Dropping the SAT Essay
Yale follows Harvard in ending requirement that students complete writing part of SAT or ACT. University of north park makes similar move, leaving only 25 colleges aided by the requirement. More colleges go test optional.
Yale University last week notified counselors who work with twelfth grade students that the university will no more require applicants to complete the SAT essay or even the ACT writing test.
A memo Yale provided for counselors said the university desired to result in the application process easier on those that take the SAT or ACT during school hours. Those administrations frequently try not to give students time for the writing test, so students had to join up for the test another time for you complete the writing test.
The move comes three months after Harvard University announced it was making the essay that is SAT ACT writing test optional. Harvard’s announcement noted that its applicants submit essays as part of their applications, so writing remains a crucial the main application process.
As the moves by institutions such as Harvard and Yale capture attention, they reflect an even more general disinclination of admissions leaders toward the writing tests associated with the SAT and ACT. The Princeton Review, which tracks how many colleges require the test, now identifies only 25 institutions that do so. People with already dropped the requirement include Columbia and Cornell Universities, the Massachusetts Institute of Technology, and the University of Pennsylvania.
The University of north park also recently announced it might no longer require the essay that is SAT ACT writing test. Stephen Pultz, assistant vice president for enrollment management at San Diego, said via email that “we decided the writing sections were not reliable measures for placement purposes, which can be how we originally envisioned their use. We’ve had better success utilising the other sections of the exams, Advanced Placement exams, and twelfth grade curriculum and grades.”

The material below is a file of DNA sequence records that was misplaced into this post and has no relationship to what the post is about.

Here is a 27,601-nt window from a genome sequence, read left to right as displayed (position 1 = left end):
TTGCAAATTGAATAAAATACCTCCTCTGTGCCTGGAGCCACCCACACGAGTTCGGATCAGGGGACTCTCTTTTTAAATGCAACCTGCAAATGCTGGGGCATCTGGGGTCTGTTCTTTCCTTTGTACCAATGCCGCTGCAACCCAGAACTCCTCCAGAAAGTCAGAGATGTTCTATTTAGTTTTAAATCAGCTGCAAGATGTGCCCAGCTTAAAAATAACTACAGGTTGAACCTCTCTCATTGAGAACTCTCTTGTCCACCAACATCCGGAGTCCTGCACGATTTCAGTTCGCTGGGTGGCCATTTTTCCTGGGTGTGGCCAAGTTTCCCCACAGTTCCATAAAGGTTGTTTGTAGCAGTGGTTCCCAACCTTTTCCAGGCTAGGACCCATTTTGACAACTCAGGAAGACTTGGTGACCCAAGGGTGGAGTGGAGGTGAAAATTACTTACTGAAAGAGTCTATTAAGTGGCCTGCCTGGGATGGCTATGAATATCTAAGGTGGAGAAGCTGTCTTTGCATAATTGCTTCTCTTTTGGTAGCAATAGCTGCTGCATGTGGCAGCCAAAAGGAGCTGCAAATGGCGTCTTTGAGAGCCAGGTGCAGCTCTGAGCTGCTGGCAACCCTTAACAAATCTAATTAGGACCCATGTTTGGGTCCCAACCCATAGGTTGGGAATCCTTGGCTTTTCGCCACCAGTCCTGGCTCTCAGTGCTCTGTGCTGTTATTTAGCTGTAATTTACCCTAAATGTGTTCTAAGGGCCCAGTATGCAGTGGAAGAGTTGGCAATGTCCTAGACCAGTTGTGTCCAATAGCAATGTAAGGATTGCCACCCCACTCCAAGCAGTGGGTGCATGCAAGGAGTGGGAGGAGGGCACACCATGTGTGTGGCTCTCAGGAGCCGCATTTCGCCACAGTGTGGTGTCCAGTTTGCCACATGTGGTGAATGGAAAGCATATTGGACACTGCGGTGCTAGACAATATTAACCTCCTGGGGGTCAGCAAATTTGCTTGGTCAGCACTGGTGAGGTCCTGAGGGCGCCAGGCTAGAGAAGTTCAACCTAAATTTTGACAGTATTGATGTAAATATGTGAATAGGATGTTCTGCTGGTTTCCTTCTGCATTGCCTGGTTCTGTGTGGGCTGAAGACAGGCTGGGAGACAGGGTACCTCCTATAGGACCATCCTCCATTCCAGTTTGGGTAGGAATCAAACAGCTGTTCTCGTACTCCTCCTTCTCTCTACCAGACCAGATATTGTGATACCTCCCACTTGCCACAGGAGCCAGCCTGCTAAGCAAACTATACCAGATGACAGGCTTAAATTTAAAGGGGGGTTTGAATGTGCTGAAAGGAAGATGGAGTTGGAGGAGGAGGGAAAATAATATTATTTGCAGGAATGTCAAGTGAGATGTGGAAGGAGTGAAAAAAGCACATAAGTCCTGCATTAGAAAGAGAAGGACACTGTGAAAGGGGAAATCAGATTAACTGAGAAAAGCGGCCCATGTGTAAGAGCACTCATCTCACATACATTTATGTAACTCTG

The school Board first started offering an essay on the SAT in 2005. But writing that is many were highly critical of the format, noting on top of other things that it would not judge whether statements were factually correct. Les Perelman, an MIT writing professor, famously coached students on the best way to write ludicrous essays that will receive high scores.
In 2014, the school Board announced revisions towards the SAT
With substantial changes to the essay, like the usage of writing passages to force test takers to cite evidence for opinions within their essays.
Generally, critics of the first version of the writing test agreed that the new version was better, many continued to question if the writing test had enough value to justify leading students to get ready for and take it. Some advocates for the essay hoped the noticeable changes would lead more colleges to rely on it included in the admissions process. Nevertheless the news from Harvard and Yale, and also the not enough curiosity about adding the writing test as a requirement, shows that this isn’t happening.
On its blog, Princeton Review said after Harvard’s decision that the essays should always be eliminated from the SAT and ACT. For them), even though a very small number of colleges actually use the scores while they are theoretically optional, many students feel pressure to take them (and prepare.
“While over 70 percent of students taking the SAT and much more than 50 percent taking the ACT opt into the essay, not really 2 percent of colleges require an essay score,” the blog post says. college essay writing services “Students and taxpayers are sending tens of millions of dollars to the College Board’s and ACT’s coffers and don’t appear to be getting anything out of it apart from an additional supply of anxiety when it comes to college applications. It really is time for the SAT and ACT essays to go.”
While Yale still requires applicants to take either the SAT or ACT for the nonwriting parts of the exams, more colleges continue to announce they are going test optional. Among the list of colleges in recent weeks announcing these policies are Concordia University (St. Paul), Prescott College and Rider University.